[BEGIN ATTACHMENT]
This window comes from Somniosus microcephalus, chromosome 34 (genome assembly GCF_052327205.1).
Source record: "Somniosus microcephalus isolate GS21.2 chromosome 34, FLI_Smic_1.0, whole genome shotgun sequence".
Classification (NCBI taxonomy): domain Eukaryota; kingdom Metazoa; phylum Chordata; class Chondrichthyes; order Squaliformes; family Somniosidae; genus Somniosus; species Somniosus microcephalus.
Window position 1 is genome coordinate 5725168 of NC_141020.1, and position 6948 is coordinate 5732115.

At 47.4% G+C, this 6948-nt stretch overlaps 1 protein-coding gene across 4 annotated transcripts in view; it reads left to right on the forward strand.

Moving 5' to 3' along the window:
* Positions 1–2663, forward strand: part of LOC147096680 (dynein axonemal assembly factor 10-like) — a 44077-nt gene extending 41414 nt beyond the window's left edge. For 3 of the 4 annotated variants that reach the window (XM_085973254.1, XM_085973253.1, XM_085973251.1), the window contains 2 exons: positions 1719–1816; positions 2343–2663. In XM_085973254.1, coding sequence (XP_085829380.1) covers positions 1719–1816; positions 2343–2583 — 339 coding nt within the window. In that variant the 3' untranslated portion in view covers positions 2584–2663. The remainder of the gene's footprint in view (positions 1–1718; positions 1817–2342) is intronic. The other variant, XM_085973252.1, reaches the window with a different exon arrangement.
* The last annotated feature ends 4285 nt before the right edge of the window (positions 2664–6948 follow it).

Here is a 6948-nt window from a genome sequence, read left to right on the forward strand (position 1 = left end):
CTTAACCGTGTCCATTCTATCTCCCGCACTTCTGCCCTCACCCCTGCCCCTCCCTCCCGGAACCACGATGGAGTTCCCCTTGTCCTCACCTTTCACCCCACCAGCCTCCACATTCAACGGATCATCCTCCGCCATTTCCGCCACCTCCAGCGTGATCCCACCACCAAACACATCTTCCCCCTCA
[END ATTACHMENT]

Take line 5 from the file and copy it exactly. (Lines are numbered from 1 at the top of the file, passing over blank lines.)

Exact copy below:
At 47.4% G+C, this 6948-nt stretch overlaps 1 protein-coding gene across 4 annotated transcripts in view; it reads left to right on the forward strand.